Skip to main content

Lundqvist, Dubinsky pace Rangers over Bruins

by Brian Hunter / NHL.com
Henrik Lundqvist reached the 20-win mark for the fifth consecutive season to start his NHL career. He stopped a first-period penalty shot to protect an early lead. About the only thing the New York Rangers goaltender didn't do Saturday afternoon was shut out the Boston Bruins -- and he came pretty close on that, too.

Lundqvist stopped 29 shots and Brandon Dubinsky finished with a goal and two assists as the Rangers continued their ascension in the Eastern Conference standings with a 3-1 win over the Bruins at TD Garden.

Erik Christensen added a goal and an assist and Michael Del Zotto also scored as the Rangers, who are 8-1-3 in their last 12 games and climbed to within a point of the Bruins for fifth place in the East.

"It's a big difference, two or three goals," Lundqvist said. "A lot of the games we lost, it was 2-1 or 3-2 but lately we've been able to squeeze one in, an extra one up to three goals, and the difference there is big for us."

Dennis Wideman scored with 3:44 remaining for Boston, which lost its second straight and will be without center Marc Savard for 3-4 weeks after he suffered a Grade 2 partial MCL tear in his right knee during Thursday's game against Chicago.

"If (the injuries) are affecting psyches, we have to find a way to get around it quickly," said Bruins goalie Tim Thomas, who made 31 saves.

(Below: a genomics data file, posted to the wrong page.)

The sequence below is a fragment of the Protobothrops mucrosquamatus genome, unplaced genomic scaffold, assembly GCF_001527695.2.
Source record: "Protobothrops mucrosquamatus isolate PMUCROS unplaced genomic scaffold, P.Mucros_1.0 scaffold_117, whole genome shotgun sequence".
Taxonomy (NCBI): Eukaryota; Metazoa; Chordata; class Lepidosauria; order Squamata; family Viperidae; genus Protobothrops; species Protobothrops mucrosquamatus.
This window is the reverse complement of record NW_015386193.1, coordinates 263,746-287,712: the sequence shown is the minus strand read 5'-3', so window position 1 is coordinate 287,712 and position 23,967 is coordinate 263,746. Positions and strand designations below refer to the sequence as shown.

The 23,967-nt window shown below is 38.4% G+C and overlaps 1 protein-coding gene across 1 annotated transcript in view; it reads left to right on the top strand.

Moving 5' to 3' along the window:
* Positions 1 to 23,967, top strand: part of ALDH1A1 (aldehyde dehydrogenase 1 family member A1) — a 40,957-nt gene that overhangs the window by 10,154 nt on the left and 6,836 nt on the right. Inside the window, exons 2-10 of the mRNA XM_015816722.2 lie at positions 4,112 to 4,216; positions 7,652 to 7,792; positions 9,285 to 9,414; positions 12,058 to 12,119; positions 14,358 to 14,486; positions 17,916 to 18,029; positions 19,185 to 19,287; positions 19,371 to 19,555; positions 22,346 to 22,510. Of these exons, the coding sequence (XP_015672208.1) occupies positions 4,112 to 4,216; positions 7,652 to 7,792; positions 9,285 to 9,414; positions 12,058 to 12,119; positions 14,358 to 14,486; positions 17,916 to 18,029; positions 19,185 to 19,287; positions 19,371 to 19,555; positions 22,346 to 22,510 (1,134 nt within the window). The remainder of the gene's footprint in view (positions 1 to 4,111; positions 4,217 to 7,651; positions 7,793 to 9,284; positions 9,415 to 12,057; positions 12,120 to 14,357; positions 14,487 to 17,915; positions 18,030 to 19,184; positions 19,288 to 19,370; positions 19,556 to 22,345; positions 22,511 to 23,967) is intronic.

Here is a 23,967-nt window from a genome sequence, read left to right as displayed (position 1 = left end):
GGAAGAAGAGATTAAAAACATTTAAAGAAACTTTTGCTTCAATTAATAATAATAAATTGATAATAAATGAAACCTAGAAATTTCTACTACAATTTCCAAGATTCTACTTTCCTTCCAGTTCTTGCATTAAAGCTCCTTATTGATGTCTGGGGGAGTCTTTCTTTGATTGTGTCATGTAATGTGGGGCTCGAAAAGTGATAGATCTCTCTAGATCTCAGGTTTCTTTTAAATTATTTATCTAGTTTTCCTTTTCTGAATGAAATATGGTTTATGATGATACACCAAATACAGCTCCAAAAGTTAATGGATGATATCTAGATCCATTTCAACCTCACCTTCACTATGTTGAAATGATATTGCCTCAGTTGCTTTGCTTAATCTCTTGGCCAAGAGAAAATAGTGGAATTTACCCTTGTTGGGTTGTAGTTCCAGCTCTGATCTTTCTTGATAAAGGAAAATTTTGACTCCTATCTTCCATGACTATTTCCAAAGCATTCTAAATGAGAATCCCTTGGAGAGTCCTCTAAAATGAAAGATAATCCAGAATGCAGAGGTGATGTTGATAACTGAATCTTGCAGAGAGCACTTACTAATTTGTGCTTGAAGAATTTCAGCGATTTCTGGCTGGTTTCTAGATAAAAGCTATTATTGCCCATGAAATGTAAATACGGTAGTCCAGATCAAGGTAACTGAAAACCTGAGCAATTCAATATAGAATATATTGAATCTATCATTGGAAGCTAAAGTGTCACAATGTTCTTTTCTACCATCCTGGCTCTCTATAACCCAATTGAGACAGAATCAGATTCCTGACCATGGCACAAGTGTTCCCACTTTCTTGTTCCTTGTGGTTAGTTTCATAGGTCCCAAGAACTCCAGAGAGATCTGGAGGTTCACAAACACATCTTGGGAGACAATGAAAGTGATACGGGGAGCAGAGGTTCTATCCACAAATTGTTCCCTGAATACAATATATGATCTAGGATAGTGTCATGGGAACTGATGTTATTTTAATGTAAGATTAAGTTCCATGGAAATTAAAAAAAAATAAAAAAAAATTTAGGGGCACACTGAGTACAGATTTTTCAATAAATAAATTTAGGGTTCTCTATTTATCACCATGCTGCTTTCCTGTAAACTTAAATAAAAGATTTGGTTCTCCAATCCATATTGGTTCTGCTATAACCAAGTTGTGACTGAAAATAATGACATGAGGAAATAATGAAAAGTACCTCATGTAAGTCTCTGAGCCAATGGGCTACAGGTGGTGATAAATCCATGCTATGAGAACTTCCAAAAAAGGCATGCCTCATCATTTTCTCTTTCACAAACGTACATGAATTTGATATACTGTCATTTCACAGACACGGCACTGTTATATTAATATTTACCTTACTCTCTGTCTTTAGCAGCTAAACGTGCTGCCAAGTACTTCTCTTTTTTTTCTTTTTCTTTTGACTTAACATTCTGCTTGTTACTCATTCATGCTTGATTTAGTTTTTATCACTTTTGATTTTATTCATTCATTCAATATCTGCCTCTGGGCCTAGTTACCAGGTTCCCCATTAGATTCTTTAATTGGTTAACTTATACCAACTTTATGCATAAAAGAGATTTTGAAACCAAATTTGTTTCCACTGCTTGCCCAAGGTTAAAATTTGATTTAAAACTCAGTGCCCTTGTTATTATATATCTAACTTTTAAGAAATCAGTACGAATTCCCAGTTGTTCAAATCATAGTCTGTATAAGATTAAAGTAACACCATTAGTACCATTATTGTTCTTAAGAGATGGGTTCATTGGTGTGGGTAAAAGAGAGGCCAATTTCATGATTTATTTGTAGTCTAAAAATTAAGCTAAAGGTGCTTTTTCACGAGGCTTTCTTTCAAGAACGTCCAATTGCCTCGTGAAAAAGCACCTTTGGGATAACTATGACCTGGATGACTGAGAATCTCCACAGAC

Lundqvist, whose streak of 17 straight starts came to an end Thursday in Atlanta, as rookie Chad Johnson lost 2-1 in a shootout to the Thrashers, was in top form early. He stopped 11 shots in the first and, after a quiet second, 15 more in the third. Meanwhile, his teammates were providing him with some offensive support.

Del Zotto started the scoring at 7:56 of the first period with the fifth goal of his rookie season and his first in 22 games. Taking a feed from Dubinsky, Del Zotto skated past Bruins defenseman Zdeno Chara before putting a shot past Thomas.

"Dubie did a good job bringing the defenseman down and Chara came out, he was a bit flat-footed," Del Zotto said. "I walked in and didn't know how much room I had, and I knew that Thomas is pretty active so I just slid it five-hole on him."

Lundqvist kept Boston off the board when he denied Marco Sturm on a penalty shot with 5:10 left. During a New York power play, Sturm took off on a shorthanded breakaway and was tripped up by Ales Kotalik.

"First I was upset that we gave up a penalty shot on a power play, but then I tried to refocus and get ready for it," Lundqvist said.

"That was a game-changer right there," Dubinsky said. "It always changes the dynamic of the game."

The Bruins were outshot 21-3 in the second period, going more than 10 minutes before getting their first shot. By that point the Rangers had extended their lead to 2-0 on Dubinsky's eighth goal of the season. Christensen sent the puck into a scrum in front and Dubinsky was able to find it and slide it past Thomas at the 10:16 mark.

It took all of 37 seconds for Christensen to make it 3-0 in the third. This time it was Dubinsky sending the puck in front, where Marian Gaborik couldn't control it, but Christensen cleaned up for his third of the season.

"Whenever you play Boston you know you're going to be in for a grind," Rangers coach John Tortorella said. "The way they play, the way they jam the neutral zone, you're going to play along the boards. … The key is getting through the neutral zone on them. They like to counter off of turnovers, and I thought we did a pretty good job of limiting our turnovers and getting through and then grinding through."

Wideman finally ended Lundqvist's shutout bid late in the third, blasting a puck from the blue line after a faceoff win by David Krejci, but the Bruins got nothing more, even after pulling Thomas in the final minutes.

Material from wire services and team broadcast media was used in this report.



View More